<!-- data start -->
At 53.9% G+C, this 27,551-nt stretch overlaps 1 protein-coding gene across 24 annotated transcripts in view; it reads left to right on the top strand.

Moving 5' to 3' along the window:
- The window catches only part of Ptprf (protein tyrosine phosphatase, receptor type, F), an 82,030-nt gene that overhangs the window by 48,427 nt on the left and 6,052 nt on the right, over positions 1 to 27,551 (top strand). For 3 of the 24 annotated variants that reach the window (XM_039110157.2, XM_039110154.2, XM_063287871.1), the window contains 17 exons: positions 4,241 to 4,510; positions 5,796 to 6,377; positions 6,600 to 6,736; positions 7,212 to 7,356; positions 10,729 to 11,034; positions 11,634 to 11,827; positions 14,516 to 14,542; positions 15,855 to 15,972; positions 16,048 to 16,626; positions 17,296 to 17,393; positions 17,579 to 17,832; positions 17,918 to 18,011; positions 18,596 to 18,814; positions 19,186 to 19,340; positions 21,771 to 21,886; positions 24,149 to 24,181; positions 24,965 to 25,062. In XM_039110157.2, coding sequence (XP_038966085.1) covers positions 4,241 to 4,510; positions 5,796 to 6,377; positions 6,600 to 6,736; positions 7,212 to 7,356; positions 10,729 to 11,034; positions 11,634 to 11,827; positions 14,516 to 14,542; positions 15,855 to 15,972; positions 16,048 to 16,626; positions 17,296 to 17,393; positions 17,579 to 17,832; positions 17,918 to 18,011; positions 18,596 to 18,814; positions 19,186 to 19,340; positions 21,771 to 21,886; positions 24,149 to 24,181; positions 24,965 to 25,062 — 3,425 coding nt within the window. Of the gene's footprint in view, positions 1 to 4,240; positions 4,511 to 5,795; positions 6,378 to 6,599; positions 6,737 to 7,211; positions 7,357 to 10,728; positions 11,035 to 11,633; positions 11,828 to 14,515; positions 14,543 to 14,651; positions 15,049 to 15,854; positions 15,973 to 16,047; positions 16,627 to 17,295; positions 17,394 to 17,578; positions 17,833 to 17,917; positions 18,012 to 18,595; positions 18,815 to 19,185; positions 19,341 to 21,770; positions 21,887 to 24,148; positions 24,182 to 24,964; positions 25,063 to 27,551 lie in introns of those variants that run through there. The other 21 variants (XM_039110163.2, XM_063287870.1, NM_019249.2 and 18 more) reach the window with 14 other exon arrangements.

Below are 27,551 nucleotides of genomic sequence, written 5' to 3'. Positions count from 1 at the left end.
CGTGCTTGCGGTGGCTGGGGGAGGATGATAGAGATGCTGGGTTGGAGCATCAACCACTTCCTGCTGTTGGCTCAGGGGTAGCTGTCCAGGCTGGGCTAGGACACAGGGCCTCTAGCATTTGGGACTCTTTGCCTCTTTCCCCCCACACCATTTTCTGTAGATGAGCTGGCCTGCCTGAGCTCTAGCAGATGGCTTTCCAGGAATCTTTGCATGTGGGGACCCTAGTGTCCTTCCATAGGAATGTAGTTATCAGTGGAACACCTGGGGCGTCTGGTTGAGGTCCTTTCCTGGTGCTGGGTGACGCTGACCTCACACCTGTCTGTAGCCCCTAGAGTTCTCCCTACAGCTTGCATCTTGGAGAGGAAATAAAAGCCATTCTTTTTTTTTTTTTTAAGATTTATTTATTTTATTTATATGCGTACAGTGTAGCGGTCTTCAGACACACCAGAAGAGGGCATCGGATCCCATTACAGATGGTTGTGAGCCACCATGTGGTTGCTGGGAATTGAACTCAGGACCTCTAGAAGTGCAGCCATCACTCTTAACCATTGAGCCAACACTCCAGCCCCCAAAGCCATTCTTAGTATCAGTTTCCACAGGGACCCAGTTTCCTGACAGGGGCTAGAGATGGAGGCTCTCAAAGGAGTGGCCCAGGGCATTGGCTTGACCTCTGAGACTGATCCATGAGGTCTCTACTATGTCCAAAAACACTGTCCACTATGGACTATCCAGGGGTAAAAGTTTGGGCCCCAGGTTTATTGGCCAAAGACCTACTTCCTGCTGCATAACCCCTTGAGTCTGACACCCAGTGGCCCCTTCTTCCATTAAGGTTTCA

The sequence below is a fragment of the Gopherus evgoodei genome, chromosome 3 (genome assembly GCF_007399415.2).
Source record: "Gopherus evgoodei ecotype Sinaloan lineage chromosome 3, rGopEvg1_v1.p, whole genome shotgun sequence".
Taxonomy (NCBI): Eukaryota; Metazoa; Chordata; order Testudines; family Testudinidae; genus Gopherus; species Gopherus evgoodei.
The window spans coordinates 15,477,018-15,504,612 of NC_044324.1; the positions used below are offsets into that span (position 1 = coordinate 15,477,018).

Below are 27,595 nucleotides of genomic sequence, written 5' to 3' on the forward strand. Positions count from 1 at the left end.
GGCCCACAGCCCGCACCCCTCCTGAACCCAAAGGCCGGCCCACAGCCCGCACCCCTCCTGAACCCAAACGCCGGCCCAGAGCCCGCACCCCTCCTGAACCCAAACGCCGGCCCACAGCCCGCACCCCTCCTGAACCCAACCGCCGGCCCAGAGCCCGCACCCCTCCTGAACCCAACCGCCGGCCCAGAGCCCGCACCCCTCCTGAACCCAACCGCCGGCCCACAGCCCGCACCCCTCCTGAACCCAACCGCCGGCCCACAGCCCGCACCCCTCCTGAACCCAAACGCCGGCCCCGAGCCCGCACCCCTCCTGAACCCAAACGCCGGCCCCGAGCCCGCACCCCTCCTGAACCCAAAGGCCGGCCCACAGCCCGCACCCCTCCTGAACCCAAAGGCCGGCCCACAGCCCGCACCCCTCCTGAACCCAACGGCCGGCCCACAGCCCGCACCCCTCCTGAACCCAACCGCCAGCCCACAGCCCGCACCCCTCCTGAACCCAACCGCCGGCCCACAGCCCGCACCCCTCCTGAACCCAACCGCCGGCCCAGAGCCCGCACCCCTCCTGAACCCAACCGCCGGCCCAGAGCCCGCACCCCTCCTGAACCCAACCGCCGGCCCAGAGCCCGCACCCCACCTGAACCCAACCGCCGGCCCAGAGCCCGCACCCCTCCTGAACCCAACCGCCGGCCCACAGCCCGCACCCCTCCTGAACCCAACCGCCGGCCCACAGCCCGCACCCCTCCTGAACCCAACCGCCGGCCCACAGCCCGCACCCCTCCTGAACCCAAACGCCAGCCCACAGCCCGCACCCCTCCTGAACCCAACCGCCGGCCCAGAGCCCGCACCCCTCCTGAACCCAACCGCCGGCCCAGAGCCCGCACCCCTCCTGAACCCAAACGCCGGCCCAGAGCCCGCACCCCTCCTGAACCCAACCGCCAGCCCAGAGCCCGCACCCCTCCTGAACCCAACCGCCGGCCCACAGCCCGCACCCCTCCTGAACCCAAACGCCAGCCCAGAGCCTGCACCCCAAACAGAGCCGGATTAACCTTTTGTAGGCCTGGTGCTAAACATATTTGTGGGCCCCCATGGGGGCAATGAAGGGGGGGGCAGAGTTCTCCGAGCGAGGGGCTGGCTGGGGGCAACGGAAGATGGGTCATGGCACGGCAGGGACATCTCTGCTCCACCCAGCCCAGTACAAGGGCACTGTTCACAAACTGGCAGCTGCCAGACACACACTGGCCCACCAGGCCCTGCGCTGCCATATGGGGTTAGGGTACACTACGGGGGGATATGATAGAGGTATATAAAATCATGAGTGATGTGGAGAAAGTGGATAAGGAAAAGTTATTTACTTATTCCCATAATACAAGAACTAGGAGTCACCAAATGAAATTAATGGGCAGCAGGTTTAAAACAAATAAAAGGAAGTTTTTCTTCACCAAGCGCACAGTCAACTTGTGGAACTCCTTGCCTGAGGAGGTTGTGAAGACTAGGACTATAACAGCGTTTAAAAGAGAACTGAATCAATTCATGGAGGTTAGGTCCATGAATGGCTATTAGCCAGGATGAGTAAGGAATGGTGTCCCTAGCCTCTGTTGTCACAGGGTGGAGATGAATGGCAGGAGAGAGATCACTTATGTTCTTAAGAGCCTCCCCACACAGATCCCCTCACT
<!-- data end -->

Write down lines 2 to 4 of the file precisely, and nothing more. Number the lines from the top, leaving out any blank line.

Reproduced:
Moving 5' to 3' along the window:
- The window catches only part of Ptprf (protein tyrosine phosphatase, receptor type, F), an 82,030-nt gene that overhangs the window by 48,427 nt on the left and 6,052 nt on the right, over positions 1 to 27,551 (top strand). For 3 of the 24 annotated variants that reach the window (XM_039110157.2, XM_039110154.2, XM_063287871.1), the window contains 17 exons: positions 4,241 to 4,510; positions 5,796 to 6,377; positions 6,600 to 6,736; positions 7,212 to 7,356; positions 10,729 to 11,034; positions 11,634 to 11,827; positions 14,516 to 14,542; positions 15,855 to 15,972; positions 16,048 to 16,626; positions 17,296 to 17,393; positions 17,579 to 17,832; positions 17,918 to 18,011; positions 18,596 to 18,814; positions 19,186 to 19,340; positions 21,771 to 21,886; positions 24,149 to 24,181; positions 24,965 to 25,062. In XM_039110157.2, coding sequence (XP_038966085.1) covers positions 4,241 to 4,510; positions 5,796 to 6,377; positions 6,600 to 6,736; positions 7,212 to 7,356; positions 10,729 to 11,034; positions 11,634 to 11,827; positions 14,516 to 14,542; positions 15,855 to 15,972; positions 16,048 to 16,626; positions 17,296 to 17,393; positions 17,579 to 17,832; positions 17,918 to 18,011; positions 18,596 to 18,814; positions 19,186 to 19,340; positions 21,771 to 21,886; positions 24,149 to 24,181; positions 24,965 to 25,062 — 3,425 coding nt within the window. Of the gene's footprint in view, positions 1 to 4,240; positions 4,511 to 5,795; positions 6,378 to 6,599; positions 6,737 to 7,211; positions 7,357 to 10,728; positions 11,035 to 11,633; positions 11,828 to 14,515; positions 14,543 to 14,651; positions 15,049 to 15,854; positions 15,973 to 16,047; positions 16,627 to 17,295; positions 17,394 to 17,578; positions 17,833 to 17,917; positions 18,012 to 18,595; positions 18,815 to 19,185; positions 19,341 to 21,770; positions 21,887 to 24,148; positions 24,182 to 24,964; positions 25,063 to 27,551 lie in introns of those variants that run through there. The other 21 variants (XM_039110163.2, XM_063287870.1, NM_019249.2 and 18 more) reach the window with 14 other exon arrangements.

Below are 27,551 nucleotides of genomic sequence, written 5' to 3'. Positions count from 1 at the left end.